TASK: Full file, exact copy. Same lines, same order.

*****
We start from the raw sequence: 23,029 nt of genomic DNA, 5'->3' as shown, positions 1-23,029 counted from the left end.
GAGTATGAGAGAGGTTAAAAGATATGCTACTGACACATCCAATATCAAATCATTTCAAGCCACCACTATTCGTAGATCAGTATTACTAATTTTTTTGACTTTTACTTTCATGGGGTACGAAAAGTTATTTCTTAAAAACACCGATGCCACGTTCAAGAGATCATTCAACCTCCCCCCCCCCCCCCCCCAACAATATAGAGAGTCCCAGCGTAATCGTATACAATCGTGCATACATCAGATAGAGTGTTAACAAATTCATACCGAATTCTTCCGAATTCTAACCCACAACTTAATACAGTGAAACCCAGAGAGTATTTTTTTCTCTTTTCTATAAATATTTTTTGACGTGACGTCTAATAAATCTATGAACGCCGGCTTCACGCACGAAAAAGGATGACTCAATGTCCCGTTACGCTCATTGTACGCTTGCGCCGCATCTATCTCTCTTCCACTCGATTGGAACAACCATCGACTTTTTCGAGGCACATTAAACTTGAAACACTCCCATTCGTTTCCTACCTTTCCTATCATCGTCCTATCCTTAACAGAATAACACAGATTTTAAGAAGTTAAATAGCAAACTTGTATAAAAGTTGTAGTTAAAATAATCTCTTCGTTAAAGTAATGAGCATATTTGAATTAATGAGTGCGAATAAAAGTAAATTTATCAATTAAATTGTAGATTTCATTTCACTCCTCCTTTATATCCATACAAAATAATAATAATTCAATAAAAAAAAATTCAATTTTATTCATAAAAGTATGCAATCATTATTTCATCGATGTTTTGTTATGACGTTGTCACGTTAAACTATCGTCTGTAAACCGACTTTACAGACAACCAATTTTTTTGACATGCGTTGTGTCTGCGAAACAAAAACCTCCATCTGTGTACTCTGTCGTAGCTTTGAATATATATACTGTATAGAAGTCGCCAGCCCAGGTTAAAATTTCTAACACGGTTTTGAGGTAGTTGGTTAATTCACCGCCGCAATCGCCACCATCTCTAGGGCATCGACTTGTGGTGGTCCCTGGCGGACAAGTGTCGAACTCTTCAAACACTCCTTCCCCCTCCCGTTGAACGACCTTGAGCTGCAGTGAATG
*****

We start from the raw sequence: 23,029 nt of genomic DNA, 5'->3' as shown, positions 1-23,029 counted from the left end.
GAGTATGAGAGAGGTTAAAAGATATGCTACTGACACATCCAATATCAAATCATTTCAAGCCACCACTATTCGTAGATCAGTATTACTAATTTTTTTGACTTTTACTTTCATGGGGTACGAAAAGTTATTTCTTAAAAACACCGATGCCACGTTCAAGAGATCATTCAACCTCCCCCCCCCCCCCCCCCAACAATATAGAGAGTCCCAGCGTAATCGTATACAATCGTGCATACATCAGATAGAGTGTTAACAAATTCATACCGAATTCTTCCGAATTCTAACCCACAACTTAATACAGTGAAACCCAGAGAGTATTTTTTTCTCTTTTCTATAAATATTTTTTGACGTGACGTCTAATAAATCTATGAACGCCGGCTTCACGCACGAAAAAGGATGACTCAATGTCCCGTTACGCTCATTGTACGCTTGCGCCGCATCTATCTCTCTTCCACTCGATTGGAACAACCATCGACTTTTTCGAGGCACATTAAACTTGAAACACTCCCATTCGTTTCCTACCTTTCCTATCATCGTCCTATCCTTAACAGAATAACACAGATTTTAAGAAGTTAAATAGCAAACTTGTATAAAAGTTGTAGTTAAAATAATCTCTTCGTTAAAGTAATGAGCATATTTGAATTAATGAGTGCGAATAAAAGTAAATTTATCAATTAAATTGTAGATTTCATTTCACTCCTCCTTTATATCCATACAAAATAATAATAATTCAATAAAAAAAAATTCAATTTTATTCATAAAAGTATGCAATCATTATTTCATCGATGTTTTGTTATGACGTTGTCACGTTAAACTATCGTCTGTAAACCGACTTTACAGACAACCAATTTTTTTGACATGCGTTGTGTCTGCGAAACAAAAACCTCCATCTGTGTACTCTGTCGTAGCTTTGAATATATATACTGTATAGAAGTCGCCAGCCCAGGTTAAAATTTCTAACACGGTTTTGAGGTAGTTGGTTAATTCACCGCCGCAATCGCCACCATCTCTAGGGCATCGACTTGTGGTGGTCCCTGGCGGACAAGTGTCGAACTCTTCAAACACTCCTTCCCCCTCCCGTTGAACGACCTTGAGCTGCAGTGAATG